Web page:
If you must change disability lawyers in the middle of a case, things can become both complicated and expensive.  For background reading see The Social Security Insider.    Be aware also, that some lawyers don't support first-time applications because they feel the awards may not be large enough to cover their expenses.  In any event, if you and/or a family member can do this process for yourself without a lawyer's help, you might come out better financially.

Your disability application will need to be backed by letters from your doctor (or doctors).  These letters must identify your medical diagnosis and describe any past or present treatments that have a bearing on your ability to work.  The doctor will also describe your symptoms and reactions to treatment, showing how these symptoms make it impossible for you to take regular employment -- even working from home.  Many patients report being required to be interviewed by another doctor who is appointed to evaluate you and confirm that the symptoms and issues in your application actually exist.  To be awarded disability, you must demonstrate that you are expected to be unable to work for at least a year.  And the doctors who support your application need to be considered mainstream practitioners.   The findings of a Chiropractor or Herbalist will have much less credibility than those of an MD, Doctor of Osteopathy or Ph.D. Psychologist.

About a third of all first-time SSDI applications are granted on the first try.    Another 10-20% are granted on a reconsideration application. The rates of successful application vary sharply from US State to State.  Numbers quoted on the website of  "The Ultimate Disability Guide" vary from a high of 52% approval on a first application in Hawaii, to a low of 23% in South Carolina.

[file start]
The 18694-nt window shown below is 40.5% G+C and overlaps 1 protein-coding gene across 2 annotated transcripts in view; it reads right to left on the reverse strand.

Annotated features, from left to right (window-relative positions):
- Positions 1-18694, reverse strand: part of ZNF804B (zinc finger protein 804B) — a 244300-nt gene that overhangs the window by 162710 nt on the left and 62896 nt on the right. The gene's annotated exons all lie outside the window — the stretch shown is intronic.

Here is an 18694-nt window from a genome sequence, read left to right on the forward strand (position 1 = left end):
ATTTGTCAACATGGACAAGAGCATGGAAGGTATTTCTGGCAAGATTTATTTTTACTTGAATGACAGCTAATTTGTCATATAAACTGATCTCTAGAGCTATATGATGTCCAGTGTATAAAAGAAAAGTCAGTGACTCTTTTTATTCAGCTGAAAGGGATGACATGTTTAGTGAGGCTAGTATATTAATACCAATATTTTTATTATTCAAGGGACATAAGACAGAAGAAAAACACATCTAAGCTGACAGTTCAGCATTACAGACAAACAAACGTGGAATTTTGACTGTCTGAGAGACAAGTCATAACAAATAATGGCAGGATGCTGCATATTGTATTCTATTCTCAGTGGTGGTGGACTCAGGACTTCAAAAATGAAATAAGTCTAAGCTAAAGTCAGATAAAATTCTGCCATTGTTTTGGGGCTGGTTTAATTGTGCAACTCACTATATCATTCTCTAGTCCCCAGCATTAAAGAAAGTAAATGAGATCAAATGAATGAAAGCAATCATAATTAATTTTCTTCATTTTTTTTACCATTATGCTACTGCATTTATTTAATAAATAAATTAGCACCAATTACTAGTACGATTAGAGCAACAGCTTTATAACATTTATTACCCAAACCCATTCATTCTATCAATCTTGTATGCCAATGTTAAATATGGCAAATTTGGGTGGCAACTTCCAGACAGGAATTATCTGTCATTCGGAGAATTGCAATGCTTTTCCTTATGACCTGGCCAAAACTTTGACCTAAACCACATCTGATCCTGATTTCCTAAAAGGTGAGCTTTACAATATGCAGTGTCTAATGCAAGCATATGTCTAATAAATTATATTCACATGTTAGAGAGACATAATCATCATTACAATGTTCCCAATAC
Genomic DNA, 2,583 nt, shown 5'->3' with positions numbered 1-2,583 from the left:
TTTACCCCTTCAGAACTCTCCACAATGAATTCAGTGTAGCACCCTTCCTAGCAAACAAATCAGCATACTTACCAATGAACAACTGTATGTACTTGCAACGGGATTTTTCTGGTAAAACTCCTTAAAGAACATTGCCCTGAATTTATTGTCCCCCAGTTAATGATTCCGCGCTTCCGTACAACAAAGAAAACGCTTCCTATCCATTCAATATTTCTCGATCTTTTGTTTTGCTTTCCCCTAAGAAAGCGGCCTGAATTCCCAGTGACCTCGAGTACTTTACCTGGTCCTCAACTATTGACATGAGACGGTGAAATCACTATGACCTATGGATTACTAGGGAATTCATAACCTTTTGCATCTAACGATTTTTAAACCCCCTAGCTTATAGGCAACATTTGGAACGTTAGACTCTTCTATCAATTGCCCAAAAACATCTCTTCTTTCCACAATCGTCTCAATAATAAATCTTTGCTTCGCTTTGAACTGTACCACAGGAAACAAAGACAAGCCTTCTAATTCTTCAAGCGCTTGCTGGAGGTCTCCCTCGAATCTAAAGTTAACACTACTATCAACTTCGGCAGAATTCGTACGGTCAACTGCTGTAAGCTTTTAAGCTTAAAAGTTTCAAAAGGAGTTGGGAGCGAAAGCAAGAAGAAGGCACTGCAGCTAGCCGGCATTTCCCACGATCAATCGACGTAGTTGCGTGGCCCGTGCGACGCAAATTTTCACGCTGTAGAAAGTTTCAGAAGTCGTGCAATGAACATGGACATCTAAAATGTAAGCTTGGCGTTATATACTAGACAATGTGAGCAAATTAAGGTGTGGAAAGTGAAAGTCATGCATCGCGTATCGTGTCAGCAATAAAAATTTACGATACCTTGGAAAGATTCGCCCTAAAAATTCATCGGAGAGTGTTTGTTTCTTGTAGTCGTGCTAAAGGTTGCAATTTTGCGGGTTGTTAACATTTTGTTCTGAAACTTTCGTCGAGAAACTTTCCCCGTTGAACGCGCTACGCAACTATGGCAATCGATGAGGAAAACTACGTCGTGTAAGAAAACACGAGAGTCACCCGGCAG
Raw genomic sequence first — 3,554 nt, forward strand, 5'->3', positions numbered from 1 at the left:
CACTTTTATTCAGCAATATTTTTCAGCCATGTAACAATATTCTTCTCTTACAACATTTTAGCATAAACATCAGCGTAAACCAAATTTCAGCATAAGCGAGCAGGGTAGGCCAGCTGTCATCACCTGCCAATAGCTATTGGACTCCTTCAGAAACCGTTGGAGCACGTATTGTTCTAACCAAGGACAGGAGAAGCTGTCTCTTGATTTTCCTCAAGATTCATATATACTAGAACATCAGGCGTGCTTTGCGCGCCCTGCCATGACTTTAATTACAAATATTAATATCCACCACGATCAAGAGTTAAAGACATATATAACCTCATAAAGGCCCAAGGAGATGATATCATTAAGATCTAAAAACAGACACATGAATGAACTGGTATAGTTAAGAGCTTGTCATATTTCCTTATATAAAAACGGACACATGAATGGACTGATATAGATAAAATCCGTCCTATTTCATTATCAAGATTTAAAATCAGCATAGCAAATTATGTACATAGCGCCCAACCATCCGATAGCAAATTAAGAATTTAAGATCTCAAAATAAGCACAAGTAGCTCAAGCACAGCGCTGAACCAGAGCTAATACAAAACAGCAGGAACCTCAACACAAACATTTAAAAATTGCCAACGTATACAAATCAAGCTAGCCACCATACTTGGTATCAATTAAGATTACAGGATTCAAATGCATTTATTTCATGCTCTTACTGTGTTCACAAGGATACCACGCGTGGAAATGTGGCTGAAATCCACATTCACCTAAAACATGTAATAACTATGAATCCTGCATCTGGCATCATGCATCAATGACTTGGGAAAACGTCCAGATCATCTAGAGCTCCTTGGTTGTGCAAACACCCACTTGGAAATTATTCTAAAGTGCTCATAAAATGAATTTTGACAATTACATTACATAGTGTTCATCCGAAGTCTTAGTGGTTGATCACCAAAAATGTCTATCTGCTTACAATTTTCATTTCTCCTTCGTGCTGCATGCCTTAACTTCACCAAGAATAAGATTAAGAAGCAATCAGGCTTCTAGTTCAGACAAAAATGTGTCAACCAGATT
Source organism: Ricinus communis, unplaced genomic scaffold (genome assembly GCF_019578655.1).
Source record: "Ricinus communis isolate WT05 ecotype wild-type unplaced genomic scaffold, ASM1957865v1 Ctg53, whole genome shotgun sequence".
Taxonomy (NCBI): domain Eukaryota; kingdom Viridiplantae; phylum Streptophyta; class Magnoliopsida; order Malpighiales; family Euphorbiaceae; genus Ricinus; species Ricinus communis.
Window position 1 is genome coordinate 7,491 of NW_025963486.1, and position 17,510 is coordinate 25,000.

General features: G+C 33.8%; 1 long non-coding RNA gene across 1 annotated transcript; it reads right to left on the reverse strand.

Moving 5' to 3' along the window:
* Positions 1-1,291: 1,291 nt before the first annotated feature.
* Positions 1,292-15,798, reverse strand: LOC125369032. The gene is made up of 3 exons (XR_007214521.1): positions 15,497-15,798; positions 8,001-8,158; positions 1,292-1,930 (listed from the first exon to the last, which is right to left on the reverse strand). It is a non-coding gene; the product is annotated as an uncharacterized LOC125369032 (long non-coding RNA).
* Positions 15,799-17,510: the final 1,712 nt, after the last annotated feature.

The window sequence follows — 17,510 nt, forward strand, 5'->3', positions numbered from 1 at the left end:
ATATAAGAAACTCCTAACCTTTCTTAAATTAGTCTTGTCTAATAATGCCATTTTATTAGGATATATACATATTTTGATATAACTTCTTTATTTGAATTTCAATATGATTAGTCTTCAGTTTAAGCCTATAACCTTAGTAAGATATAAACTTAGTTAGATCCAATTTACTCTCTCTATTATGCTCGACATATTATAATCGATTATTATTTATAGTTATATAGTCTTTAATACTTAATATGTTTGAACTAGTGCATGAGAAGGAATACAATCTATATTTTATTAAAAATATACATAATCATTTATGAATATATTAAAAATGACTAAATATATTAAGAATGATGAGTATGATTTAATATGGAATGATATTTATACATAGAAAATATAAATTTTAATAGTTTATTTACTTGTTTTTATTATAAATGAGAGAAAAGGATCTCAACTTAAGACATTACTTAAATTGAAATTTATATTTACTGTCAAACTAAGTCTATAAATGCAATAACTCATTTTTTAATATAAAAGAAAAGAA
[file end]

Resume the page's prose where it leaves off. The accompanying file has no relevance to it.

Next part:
If you apply for SSDI and are denied, and then you apply for reconsideration and are again denied, there is a second level of review before an Administrative Law Judge.  At this level you should be represented by an attorney.  There is yet a third level of review in an Appeals Council.  Theoretically, you could go even higher than the Appeals Council in Federal Court, but such legal actions are quite rare.

Be aware that once you have "won" an SSDI case, you also need to be mentally prepared for a periodic review by the Social Security Administration to determine whether you continue to be disabled.  If all of this looks like an obstacle course to you, then you have a lot of company among disability applicants.

For additional information and insights, I suggest that you visit the Ultimate Disability Guide, above.

More links:

"The Social Security and Disability Resource Center.

How Do I Submit and Support a Disability Claim?

Discussion Forum

Self employed....

Started by sunshine. Last reply by sunshine on Tuesday. 3 Replies

Hey guys...new to this group and need some help.  I had to quit my job...after being on FMLA for a month because I just wasn't able to be reliable even part time.  My husband is self-employed and I…Continue

Private Long term Disability application

Started by Babs. Last reply by Butler Jul 4. 2 Replies

Hi everyone,Has anyone applied for LTD through a private insurance company ?  I have numerous health conditions that are not improving, in fact getting worse as I age ( 59..ugh !). Was allowed short…Continue

Is there an option for people who haven't been working?

Started by nym. Last reply by Babs Jun 2. 3 Replies

I had a friend recently ask me why I'm not on disability, as it was the plan for me to go back to work part time when my youngest turned 6, and that just can't happen because of my health issues.…Continue